Virtus Emerging Markets Opportunities Fund
3Q 2016 COMMENTARY
- MARKET — After a disappointing 2015, emerging markets have been top performers throughout 2016, specifically in the third quarter. Lower-than-expected interest rates in the U.S. continued to support demand for higher-yielding assets in the emerging world. Improved capital flows helped some emerging market currencies recover lost ground relative to the U.S. dollar and stabilizing commodity prices helped a number of markets during the quarter.
- PERFORMANCE — While the Fund’s performance was positive and style-consistent for a quality growth-focused strategy, it underperformed the strong performance of the MSCI Emerging Markets Index. Given the relative softness in the consumer staples sector, our large exposure weighed on overall returns. We increased exposure to e-commerce, specifically to Chinese companies. This does not reflect a top-down view on China, rather a deepening of our conviction of the long-term growth potential of some leading Chinese e-commerce companies. Over the past 12 months, we sold or trimmed a number of holdings in India as a result of either specific company issues or valuations. While India is performing well economically, some areas of the market have become expensive in our view
- OUTLOOK — We caution investors that, given our consistent focus on investing in high quality growth companies, the Fund’s relative performance could suffer from continued flows into cyclical areas or a further appreciation in oil or commodity prices. Through our in-depth, fundamental research, we continue to find new opportunities.
After a disappointing 2015 (-14.92%, as measured by the MSCI Emerging Markets Index), emerging markets were top performers through the third quarter of 2016. Lower-than-expected interest rates in the U.S. continued to support demand for higher-yielding assets in the emerging world. Improved capital flows helped some emerging market currencies recover lost ground relative to the U.S. dollar. Stabilizing commodity prices also helped a number of markets during the quarter.
India’s growth slowed year-over-year during the second quarter, but the country continues to expand its economy far faster than other nations. Inflation came in below expectations during the period, which opens the door to more stimulative central bank policy, and business confidence improved in September. Markets reacted positively to the Indian government’s passing of the Goods and Services Tax Bill (GST), which overhauls much of the current mix of central and state taxes. It is expected to reduce double taxation, bring parts of India’s large informal economy on the books, and lower the cost of doing business across state lines. Monsoon season delivered near-normal precipitation and favored agricultural regions. Raghuram Rajan, the Governor of the Reserve Bank of India (RBI), left the bank in early September. In June, the announcement of his departure surprised markets. The new governor, Urjit Patel, has been an RBI deputy governor since 2013 and we believe will likely continue with similar policies. The MSCI India ND Index returned 5.9% (USD) for the quarter.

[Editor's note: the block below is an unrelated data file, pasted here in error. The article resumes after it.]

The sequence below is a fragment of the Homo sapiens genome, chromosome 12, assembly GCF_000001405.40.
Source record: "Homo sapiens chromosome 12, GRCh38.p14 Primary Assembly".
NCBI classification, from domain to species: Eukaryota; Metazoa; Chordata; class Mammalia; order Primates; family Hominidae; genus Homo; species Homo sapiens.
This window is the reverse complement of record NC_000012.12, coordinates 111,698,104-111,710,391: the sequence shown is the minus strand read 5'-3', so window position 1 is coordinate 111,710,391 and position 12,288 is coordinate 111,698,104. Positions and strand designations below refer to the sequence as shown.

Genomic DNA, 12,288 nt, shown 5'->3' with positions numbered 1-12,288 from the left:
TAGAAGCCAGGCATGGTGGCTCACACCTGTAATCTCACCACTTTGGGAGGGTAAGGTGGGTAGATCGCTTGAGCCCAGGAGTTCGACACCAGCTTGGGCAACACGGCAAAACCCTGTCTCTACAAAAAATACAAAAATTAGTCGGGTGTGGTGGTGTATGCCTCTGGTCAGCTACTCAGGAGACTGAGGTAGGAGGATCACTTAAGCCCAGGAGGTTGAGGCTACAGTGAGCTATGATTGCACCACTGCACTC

China’s economic growth appears to have stabilized. Chinese e-commerce companies continue to deliver strong growth, taking market share away from traditional retailers supported by the surging use of mobile. Over the quarter, Chinese authorities approved the Shenzhen-Hong Kong Connect. The new Connect will give Hong Kong investors greater access to technology companies, which comprise approximately 20% of the Shenzhen Exchange. The MSCI China ND Index returned 13.9% (USD) for the quarter.
In Indonesia, GDP growth is recovering and inflation remains subdued. The country’s current account deficit and exchange rate remain stable. Bank Indonesia cut its benchmark rate during the quarter to spur additional growth. The MSCI Indonesia ND Index was up 9.5% (USD) for the quarter.
South Africa’s economic growth remained subdued following the poor performance of the African National Congress in local government elections. Over the longer term, political change is positive; however, it could be disruptive over the shorter term. In this environment, we find the outlook for consumer demand growth becomes less predictable.
The failed coup in Turkey created an uncertain political and economic environment. Two ratings agencies lowered the country’s debt rating during the quarter. Turkish stocks, bonds, and lira sold off following Moody’s September downgrade.
Brazil has suffered debilitating internal political and economic crises that culminated in the impeachment of President Dilma Rousseff during the quarter. On August 31,, Michel Temer became Brazil’s new president. He hails from the opposition PMDB (Partido do Movimento Democrático Brasileiro, the Brazilian Democratic Movement Party) and is committed to implementing fiscal reforms, limiting the government’s ability to spend. Despite Brazil’s deep recession and economic contraction, it was one of the best performing emerging markets during the quarter, up 11.3%, as measured by the MSCI Brazil Index.